Kimberly’s primary reason for hiking the Appalachian Trail (A.T.) is to follow in the footsteps of her great uncle and the first A.T. thru-hiker, Earl Shaffer. Her family has always loved hiking; her grandfather Daniel, who was Earl’s oldest brother, passed on his love of hiking to her father, who frequently took Kimberly and her sister hiking as children. Kimberly continues to hike and to connect with her great uncle’s story by reading his works and biographies, as well as talking with family members about their memories of him. In hiking, Kimberly hope to connect with his story on a deeper level and retrace his journey on the A.T. — both physically and personally.
"Before I hike, I’ve been working to find and connect with groups of people that Earl interacted with on his first thru-hike. I’m hoping to talk with people who carry the legacy of the Trail with them - from the Harvard forestry department where Benton MacKaye worked, to the family of Water Winemiller, Earl’s best friend in whose honor he hiked the AT. There are outfitters/suppliers, forest service and trail maintenance groups that he specifically mentions in his “little black book” - and I’ll be doing my best to reconnect with them before and during the hike."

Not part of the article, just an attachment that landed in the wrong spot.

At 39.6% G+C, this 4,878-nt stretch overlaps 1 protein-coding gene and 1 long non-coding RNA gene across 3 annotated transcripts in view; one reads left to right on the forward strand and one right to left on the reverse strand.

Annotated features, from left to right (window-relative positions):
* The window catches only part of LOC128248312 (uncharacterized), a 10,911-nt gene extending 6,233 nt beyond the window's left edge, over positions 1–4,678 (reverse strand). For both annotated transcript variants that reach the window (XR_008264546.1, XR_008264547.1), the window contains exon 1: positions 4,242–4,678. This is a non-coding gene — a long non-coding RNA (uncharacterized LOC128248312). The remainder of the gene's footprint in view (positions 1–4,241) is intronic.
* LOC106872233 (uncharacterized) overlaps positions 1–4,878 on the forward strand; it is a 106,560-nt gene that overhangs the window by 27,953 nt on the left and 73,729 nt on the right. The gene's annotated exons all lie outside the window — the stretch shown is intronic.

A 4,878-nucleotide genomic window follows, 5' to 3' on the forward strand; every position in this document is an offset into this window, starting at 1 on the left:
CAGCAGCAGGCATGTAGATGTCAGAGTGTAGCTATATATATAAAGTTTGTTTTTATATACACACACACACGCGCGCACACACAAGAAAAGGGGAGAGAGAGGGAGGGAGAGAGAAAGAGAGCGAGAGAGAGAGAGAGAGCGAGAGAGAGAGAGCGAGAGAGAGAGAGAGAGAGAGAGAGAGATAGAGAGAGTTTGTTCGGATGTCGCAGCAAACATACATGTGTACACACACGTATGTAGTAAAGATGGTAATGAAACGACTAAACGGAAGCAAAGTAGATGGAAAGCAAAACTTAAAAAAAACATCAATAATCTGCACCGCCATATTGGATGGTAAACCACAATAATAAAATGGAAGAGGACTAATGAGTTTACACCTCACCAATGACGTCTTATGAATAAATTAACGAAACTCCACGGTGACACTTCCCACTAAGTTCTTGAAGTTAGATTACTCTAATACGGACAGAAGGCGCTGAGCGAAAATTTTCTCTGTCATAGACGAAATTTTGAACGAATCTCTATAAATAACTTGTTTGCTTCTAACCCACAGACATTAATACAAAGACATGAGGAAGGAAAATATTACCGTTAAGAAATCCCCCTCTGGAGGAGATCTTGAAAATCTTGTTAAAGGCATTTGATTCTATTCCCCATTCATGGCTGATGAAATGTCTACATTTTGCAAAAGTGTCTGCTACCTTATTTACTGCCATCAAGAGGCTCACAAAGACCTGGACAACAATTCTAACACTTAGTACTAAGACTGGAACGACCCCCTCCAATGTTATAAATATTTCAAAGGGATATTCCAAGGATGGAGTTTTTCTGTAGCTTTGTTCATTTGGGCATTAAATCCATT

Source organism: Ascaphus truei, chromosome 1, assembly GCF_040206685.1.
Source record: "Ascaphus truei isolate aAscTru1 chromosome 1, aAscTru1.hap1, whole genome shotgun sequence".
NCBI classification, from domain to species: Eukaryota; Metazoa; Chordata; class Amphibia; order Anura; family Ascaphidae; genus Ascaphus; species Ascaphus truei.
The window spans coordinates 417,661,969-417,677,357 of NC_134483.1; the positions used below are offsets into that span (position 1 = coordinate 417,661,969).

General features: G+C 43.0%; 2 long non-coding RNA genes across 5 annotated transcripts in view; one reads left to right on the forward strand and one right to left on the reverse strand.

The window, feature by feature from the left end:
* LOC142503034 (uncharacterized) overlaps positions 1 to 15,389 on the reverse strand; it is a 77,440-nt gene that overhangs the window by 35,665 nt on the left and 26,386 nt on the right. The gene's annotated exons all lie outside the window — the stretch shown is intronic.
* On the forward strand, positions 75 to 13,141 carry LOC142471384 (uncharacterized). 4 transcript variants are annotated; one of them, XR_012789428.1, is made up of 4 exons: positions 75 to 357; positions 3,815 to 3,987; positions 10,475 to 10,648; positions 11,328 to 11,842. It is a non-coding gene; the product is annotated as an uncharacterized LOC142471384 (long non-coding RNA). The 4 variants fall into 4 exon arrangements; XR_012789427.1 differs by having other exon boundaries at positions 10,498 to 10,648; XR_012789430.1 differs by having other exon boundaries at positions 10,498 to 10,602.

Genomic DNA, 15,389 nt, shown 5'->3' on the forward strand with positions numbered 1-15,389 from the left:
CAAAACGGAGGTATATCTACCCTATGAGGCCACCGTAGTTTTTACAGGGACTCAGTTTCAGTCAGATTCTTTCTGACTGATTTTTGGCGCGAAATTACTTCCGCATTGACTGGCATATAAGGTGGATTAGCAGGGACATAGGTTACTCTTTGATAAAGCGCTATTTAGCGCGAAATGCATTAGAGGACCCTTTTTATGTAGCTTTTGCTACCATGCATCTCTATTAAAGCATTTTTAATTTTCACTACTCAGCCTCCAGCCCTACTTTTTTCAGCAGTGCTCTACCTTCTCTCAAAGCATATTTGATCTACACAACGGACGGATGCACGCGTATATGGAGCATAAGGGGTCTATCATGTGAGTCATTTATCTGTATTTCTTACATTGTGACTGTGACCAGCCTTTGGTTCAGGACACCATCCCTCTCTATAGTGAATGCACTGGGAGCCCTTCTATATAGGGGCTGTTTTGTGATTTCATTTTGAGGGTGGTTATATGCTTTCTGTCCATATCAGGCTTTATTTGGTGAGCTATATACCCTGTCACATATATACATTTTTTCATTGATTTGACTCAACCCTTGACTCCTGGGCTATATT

Kimberly plans to represent the mission of the Appalachian Trail Conservancy (ATC) while she thru-hikes the Trail in 2018, and to help promote diversity and youth involvement on the Trail. While she will primarily be hiking to discover Earl’s legacy as a part of her family history — as well as a life-changing adventure — Kimberly is excited to explore other themes during her hike, including: the conservation of Appalachian species; linking together communities along the Trail; economic development throughout Appalachian; the Trail as a corridor for peace (both after the Civil War, as Benton MacKaye championed, and after World War II, when Earl hiked the war out of his system); thru-hiking culture; and the role of nature in personal and societal healing.